Thailand – the Theravada Buddhist capital of the world. I arrived in Chiang Mai for the most holy day in Buddhism – Vaisakha. The day Buddha was born, found enlightenment and died. Years apart of course, but miraculously on the same day of the same lunar month.
In Chiang Mai, the tradition is to walk 17 kilometres up Doi Suthep Mountain at night to arrive before a dawn ceremony begins. I braved the hill and all throughout was greeted by volunteers giving away free food, ice cold drinks, sweet treats and words of encouragement to the tens of thousands of pilgrims who ascended together in a steady stream to worship Buddha on this important day.
Tired and weary I arrived to a sea of foot massage stalls set up on the street – yes please! Also, to the crush of the crowd adorning the serpent stair case to the temple. After a snail paced crawl up those 300 steps I arrived at the glittering gold monuments of Buddha. I took my incense, candles and lotus flower and offered them in thanks to the statue and prayed for mankind, given I think we need it sometimes. People were strewn about getting a little bit of shuteye before the rain came down and the ceremony was done.
I escaped to the safety of the Songthaews (Red Truck Transport) thanks to my sneaky leap into the standing room only section (aka the step outside clinging to the roof racks but at least I’m dry.) In the traffic a young man insisted I swap with him and he braves the elements. I like that the entire town came out to this event and it had all the spirit of Chinese New Year, with dances, and singers/bands along the journey and makeshift temples and monks handing out blessings via holy water and white cotton bracelets (sai sin). This bracelet is for health and protection, my two favourite prayers and white to signify purity. I thanked the monk who gave me mine and continued up the mountain.
I slept through the morning rituals after getting back to my homestay at 7am and woke just in time for the candle ceremony at Wat Chedi in downtown. The city’s most popular temple, the ceremony was simply gorgeous. Monk’s chanted and prayed with the crowds within the temple and I’m reminded to light my incense and candle again ready for the Wien Tien (Walking Circulation of the temple three times. Three – of course!).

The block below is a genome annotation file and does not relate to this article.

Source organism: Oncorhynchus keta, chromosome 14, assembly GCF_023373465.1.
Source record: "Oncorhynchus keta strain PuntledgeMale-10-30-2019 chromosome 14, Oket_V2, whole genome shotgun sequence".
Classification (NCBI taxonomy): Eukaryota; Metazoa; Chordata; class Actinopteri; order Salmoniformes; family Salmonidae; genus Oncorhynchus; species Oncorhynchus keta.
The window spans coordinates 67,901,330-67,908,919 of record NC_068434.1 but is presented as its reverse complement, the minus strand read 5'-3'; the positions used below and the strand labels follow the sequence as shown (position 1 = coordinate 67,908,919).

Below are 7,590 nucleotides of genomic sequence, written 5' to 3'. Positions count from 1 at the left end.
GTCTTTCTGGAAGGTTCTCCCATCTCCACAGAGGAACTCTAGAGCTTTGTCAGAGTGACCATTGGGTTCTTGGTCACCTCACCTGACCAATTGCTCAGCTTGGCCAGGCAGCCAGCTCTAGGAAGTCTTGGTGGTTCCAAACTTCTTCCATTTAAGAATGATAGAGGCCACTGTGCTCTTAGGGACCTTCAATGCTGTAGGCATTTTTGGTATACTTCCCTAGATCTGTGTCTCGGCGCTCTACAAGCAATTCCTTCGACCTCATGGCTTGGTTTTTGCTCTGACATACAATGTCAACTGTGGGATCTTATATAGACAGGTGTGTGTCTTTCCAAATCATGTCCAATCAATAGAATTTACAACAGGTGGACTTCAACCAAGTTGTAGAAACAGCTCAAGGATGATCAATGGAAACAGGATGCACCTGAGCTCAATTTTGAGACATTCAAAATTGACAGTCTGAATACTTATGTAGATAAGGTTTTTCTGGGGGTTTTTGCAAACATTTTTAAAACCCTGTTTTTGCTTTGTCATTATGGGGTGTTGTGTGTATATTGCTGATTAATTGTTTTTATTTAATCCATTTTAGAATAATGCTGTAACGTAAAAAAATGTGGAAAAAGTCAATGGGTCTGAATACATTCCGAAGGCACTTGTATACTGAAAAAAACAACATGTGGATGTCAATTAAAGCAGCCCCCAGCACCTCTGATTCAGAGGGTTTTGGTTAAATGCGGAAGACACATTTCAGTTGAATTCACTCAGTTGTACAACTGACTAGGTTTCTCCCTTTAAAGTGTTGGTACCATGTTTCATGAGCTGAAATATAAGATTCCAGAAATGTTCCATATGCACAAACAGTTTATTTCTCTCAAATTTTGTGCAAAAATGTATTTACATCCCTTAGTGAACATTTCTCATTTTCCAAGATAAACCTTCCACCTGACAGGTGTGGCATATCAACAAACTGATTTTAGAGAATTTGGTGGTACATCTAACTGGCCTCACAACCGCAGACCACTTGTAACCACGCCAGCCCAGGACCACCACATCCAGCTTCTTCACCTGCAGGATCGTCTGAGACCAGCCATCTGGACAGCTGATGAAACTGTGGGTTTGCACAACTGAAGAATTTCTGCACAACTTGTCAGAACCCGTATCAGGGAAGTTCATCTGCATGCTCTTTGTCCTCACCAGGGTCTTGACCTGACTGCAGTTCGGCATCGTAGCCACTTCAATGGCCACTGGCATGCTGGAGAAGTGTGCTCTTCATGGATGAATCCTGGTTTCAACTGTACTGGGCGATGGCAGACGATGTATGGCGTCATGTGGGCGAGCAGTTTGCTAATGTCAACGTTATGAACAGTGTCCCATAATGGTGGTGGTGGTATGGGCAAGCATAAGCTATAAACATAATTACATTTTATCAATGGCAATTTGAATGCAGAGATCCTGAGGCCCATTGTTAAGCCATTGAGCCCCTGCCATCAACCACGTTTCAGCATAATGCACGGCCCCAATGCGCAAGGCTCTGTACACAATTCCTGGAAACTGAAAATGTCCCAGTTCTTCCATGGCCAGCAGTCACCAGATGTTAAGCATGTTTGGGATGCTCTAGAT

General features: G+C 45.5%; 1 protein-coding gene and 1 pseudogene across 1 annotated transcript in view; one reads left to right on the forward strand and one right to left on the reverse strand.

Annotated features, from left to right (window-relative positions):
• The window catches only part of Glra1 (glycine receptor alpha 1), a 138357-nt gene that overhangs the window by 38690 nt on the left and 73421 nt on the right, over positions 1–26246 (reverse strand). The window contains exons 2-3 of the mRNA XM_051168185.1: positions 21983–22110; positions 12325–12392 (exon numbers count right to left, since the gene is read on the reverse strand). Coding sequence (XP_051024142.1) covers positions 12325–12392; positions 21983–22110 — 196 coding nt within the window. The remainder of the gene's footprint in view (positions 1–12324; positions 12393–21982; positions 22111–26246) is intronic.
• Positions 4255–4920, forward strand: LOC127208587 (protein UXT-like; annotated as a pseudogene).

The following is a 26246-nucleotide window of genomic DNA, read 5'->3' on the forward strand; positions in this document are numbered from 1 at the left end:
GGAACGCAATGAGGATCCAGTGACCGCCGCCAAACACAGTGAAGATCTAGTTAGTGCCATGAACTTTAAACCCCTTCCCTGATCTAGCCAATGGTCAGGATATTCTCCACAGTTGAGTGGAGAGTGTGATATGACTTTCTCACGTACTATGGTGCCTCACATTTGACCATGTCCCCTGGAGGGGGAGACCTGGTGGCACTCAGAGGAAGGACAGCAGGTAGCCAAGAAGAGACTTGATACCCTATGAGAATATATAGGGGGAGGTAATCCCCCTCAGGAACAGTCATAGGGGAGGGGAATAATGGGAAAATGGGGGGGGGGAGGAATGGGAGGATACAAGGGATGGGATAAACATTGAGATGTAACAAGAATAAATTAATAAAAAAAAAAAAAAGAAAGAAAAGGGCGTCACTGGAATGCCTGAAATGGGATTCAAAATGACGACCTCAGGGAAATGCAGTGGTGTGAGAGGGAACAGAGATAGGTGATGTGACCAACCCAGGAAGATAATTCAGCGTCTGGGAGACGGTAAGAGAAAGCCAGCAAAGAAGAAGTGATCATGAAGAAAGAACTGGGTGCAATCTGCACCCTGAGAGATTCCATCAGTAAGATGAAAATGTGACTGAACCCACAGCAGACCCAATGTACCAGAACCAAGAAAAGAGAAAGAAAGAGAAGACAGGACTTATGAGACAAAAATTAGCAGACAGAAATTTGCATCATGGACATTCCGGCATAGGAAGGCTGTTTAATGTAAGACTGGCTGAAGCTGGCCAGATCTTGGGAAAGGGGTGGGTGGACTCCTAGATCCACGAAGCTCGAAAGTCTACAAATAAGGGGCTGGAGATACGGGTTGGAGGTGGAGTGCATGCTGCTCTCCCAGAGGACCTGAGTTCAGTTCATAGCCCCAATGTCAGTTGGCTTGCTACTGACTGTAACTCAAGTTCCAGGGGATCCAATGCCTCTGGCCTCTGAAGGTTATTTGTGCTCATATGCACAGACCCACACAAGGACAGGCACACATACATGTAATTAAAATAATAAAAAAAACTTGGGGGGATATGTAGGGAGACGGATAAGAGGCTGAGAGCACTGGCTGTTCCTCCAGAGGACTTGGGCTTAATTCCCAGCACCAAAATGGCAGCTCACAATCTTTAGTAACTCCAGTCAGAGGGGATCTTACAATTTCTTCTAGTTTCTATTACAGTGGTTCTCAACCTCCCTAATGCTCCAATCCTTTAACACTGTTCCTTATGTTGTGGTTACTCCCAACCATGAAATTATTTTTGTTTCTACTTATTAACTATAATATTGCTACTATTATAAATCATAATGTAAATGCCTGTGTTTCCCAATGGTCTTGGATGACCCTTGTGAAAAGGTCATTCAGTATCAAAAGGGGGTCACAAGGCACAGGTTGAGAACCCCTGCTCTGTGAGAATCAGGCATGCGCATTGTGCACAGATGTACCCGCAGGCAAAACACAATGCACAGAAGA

Then we all gathered out in the grounds and the monks led us into a garden on the lake with their candles and blessings while the crowd watched on in silence. This ceremony was again in memorial of the ‘Enlightened One’ and whilst it was beautiful, it was also ceremonious and full of tradition.
I keep thinking, but he’s just a man. Maybe the monastery will have the answers.
Yours in Faith,
The Unlikely Pilgrim
6 thoughts on “Surprisingly No Oms”
Wow this sounds like an amazing experience! I have never done anything like this but after reading your post I’m going to do some more research. It sounds like everyone was very welcoming. Do you have any tips for someone who would want to join in as an outsider to the culture/religion?
Honestly. I immerse myself in other religions all the time…. it’s my job. Everywhere I have been when people know you want to learn about their culture and faith. They welcome you with open arms. I google etiquette of certain things before arriving but otherwise. Go for it !
I never made it up north, only to Bangkok. Was it very different?
Loads different. Very beautiful. Lesss crazy busy and the food I think was better.
Wow, you will probably keep this amazing experience in mind ! I witness the puja, ceremonies celebrated by Buddhist lamas in Nepal. I can say that there are as many types of puja as lamas but the one I have saw at the Lo Manthang Monastery remains engraved in my mind: haunting chants, flickering candles, gongs and cymbals, trumpets…
That sounds incredible. I’m heading to Nepal in October. I’ll definitely check it out.